I Don’t Need Help: On Men and Grief

Men are different. No, they’re not! But they are.

When I make a bereavement phone call after a death, about half the people I talk with are . . . men. No surprise, eh? But men, far more than the women, tend to surprise me after I’ve asked if this is a good time to speak for a few moments.

No, really, I'm fine . . .

No, really, I’m fine . . .

There was the man who didn’t want to talk, and really didn’t need any help from anyone after his wife died. He didn’t say this once—I don’t need any help—but four or five times in the course of our conversation. He didn’t want to talk, didn’t want anyone to worry about him. In between those obvious lies, he shared about meeting his wife decades before and how much she’d changed him for the better. He also fretted about how he couldn’t quite muster the energy to go outside to fix the sprinklers and wondered why he had so little energy. Part way through our call—I don’t want to talk—he mentioned searching for a serving spoon or measuring cup in the kitchen and discovering one of his wife’s folded aprons in a drawer. It held her fragrance. He (this man who didn’t want to talk) said he stood there, frozen in the middle of the kitchen, the apron pressed to his nose.

Of the thousands of phone calls I’ve made, more men than women hang up on me. (Actually, no one has ever hung up on me!) But when I announced that I’m calling from hospice and wanted to check to see how things are going, a higher percentage of men will deliver a blunt variation of “I’m fine,” and seconds later—not moments—the call will conclude. He didn’t really hang up, but he had no interest in hanging on to listen to anything or anyone else.

There was the man who was a retired military officer. His wife died in our care. Based on the notes in his medical chart, several of my hospice colleagues had spoken with him, and supported him, before and after her death. In all of those encounters, he said nearly nothing. But one of the social workers had written that he’d met his wife in the Navy. When I called, he said what I often hear (see above paragraph): “I’m fine.” He was on the verge of ending the conversation when I asked, “So, you met your wife while you were both serving in the military?” There was a pause, a hear-a-pin-drop moment. And then he shared about meeting her in an Admiral’s office, about their whirlwind courtship, about where they’d gone together on “secret military missions.” He didn’t go into details about his wife; at most, he related some headlines about their relationship. Perhaps he would’ve kept sharing, except he arrived at a point where there was a catch in his throat and a thickness in his voice. He quickly muttered, “Well, thanks for calling. I guess I’m all alone now.” He ended the call before I could thank him, before I could figure out some way to let him know he wasn’t alone. Though, I hope, if only for a little while, he hadn’t felt alone.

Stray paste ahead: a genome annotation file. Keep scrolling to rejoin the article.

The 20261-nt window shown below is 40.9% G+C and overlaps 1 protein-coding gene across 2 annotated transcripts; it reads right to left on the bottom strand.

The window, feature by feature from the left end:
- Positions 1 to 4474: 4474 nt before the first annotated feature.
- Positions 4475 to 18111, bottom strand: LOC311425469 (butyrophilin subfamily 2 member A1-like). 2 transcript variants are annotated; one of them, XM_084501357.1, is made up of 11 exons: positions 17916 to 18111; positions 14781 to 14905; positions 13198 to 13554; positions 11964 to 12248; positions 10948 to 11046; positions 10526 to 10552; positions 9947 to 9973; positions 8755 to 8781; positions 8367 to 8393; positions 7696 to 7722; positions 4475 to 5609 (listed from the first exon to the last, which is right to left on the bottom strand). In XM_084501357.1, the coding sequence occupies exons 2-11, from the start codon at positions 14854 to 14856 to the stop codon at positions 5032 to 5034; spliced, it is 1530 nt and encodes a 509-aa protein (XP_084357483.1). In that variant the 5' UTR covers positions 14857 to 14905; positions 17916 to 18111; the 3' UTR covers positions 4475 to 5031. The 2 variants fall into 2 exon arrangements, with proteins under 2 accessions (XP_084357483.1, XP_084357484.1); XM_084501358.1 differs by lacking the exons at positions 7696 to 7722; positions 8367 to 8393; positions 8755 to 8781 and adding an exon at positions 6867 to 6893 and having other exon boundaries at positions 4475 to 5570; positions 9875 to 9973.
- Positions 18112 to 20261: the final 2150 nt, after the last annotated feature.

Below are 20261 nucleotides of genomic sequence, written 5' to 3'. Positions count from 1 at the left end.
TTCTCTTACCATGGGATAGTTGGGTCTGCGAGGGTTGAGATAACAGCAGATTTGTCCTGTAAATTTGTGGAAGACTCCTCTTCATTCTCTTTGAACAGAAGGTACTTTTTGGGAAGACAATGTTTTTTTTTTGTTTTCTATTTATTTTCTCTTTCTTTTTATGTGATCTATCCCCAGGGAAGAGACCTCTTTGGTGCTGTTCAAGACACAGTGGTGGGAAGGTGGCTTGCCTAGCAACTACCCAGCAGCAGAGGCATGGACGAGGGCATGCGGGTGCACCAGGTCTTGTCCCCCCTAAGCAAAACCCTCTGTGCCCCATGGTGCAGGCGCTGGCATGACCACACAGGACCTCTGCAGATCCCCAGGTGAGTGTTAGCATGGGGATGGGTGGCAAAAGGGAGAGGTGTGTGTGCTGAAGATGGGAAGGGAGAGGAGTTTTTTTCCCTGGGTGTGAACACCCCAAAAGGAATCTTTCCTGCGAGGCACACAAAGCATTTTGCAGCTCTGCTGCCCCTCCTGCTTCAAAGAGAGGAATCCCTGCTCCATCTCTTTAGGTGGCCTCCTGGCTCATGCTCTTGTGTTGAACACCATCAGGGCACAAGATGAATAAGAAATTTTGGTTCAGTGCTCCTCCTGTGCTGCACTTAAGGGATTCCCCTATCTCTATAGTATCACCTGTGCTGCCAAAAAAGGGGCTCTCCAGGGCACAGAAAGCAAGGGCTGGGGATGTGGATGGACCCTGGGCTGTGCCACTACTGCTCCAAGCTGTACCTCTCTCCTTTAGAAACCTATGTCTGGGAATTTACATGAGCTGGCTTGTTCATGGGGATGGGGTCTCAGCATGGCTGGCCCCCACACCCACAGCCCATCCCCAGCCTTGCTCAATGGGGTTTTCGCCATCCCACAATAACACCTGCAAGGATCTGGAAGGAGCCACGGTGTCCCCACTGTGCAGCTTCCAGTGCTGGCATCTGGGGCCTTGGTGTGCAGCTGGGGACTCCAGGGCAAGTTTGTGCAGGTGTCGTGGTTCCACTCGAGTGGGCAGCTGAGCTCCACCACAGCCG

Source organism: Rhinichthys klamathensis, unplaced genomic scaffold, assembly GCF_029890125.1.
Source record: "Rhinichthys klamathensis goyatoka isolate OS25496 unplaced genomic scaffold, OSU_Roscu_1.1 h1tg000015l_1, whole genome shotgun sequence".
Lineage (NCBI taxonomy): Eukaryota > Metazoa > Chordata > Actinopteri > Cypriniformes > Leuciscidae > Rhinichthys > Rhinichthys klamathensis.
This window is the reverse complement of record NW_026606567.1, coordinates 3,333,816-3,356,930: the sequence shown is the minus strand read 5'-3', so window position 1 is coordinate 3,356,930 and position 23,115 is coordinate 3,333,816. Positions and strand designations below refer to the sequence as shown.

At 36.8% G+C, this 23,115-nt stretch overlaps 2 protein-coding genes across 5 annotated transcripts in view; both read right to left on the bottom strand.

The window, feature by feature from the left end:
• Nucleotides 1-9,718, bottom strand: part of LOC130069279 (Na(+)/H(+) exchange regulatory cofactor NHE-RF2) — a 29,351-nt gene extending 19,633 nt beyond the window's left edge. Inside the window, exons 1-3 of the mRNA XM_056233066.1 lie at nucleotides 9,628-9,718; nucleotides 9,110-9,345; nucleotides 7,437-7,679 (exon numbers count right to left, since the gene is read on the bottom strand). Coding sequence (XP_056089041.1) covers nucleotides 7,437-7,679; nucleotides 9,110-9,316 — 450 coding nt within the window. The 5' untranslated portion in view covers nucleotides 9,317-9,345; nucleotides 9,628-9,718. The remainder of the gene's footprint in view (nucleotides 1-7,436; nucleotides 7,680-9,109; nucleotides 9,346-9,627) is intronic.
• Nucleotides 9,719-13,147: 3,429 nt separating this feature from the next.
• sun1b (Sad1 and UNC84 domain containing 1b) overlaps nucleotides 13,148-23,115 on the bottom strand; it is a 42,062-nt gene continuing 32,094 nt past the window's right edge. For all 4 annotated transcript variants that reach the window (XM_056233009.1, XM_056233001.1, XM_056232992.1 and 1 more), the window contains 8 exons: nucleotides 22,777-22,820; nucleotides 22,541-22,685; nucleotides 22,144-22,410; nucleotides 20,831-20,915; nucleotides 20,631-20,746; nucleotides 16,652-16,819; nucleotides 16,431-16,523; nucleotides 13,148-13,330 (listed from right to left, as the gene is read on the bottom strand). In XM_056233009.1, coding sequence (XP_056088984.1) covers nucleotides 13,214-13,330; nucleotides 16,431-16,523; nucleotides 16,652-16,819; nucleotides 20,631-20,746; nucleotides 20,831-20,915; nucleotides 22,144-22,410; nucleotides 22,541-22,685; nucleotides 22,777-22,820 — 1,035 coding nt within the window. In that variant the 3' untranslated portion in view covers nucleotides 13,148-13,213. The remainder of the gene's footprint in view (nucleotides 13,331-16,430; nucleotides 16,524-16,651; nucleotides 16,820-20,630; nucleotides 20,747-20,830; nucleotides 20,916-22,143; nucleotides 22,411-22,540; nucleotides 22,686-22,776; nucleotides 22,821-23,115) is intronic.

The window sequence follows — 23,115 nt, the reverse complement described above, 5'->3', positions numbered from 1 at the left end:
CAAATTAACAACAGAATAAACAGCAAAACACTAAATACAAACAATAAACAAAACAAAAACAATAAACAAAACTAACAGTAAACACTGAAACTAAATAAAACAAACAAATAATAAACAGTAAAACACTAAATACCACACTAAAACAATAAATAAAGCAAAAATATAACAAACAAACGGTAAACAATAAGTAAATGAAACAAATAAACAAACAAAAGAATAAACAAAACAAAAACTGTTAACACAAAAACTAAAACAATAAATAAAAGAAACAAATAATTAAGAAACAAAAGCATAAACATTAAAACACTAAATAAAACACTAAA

Of the thousands of phone calls I’ve made, it is more likely a man who will say he doesn’t want any more phone calls from our office, or he wants our monthly bereavement letters to stop. A few, when they’ve done that, have been polite enough and honest enough to state something like, “I don’t want reminders of her death. I just want to forget.” They are lying to me. And they are telling the truth.

Men are different. No, they’re not! But they are.

Many of the men I contact, especially those married for five or six decades, are from an older generation. They don’t think of the Great Depression or World War II or the Cold War as a static history lesson, but as fact of their young, hardscrabble lives. Tom Brokaw may have famously referred to the World War II veterans as the “Greatest Generation,” but they also tend to be the silent generation, the mute men. What you say is never important as what you do. Don’t express feelings because that’s a sign of weakness. But some of what I hear—or don’t hear!—doesn’t have a thing to do with when a man was born. Many men, in American culture, tend to avoid “feelings.” Stay strong. Don’t cry. Don’t whine. Work it—whatever IT is—out on your own.

There are exceptions. Some (or perhaps many) men will read my thoughts and disagree with me. They are tough, but possess tender feelings. They may be quiet, but don’t isolate themselves. They cry, but aren’t ashamed.

And so I look at a name on a list of the bereaved and make a call. A man whose beloved wife has died, answers. Maybe he’ll lie and say he doesn’t want to talk as he keeps talking. Maybe he’ll say I’m fine before “hanging up” on me. But making that call is important.

Men are different. Yes, they are. We all are. Every single hurting one of us.

(Hospice vigorously protects a patient’s privacy. I’ll take care with how I share my experiences. Any names used are fictitious. Events are combined and/or summarized.)

Image from here.

Facebooktwittergoogle_plusredditpinterestlinkedinmailby feather

Leave a Reply

Your email address will not be published. Required fields are marked *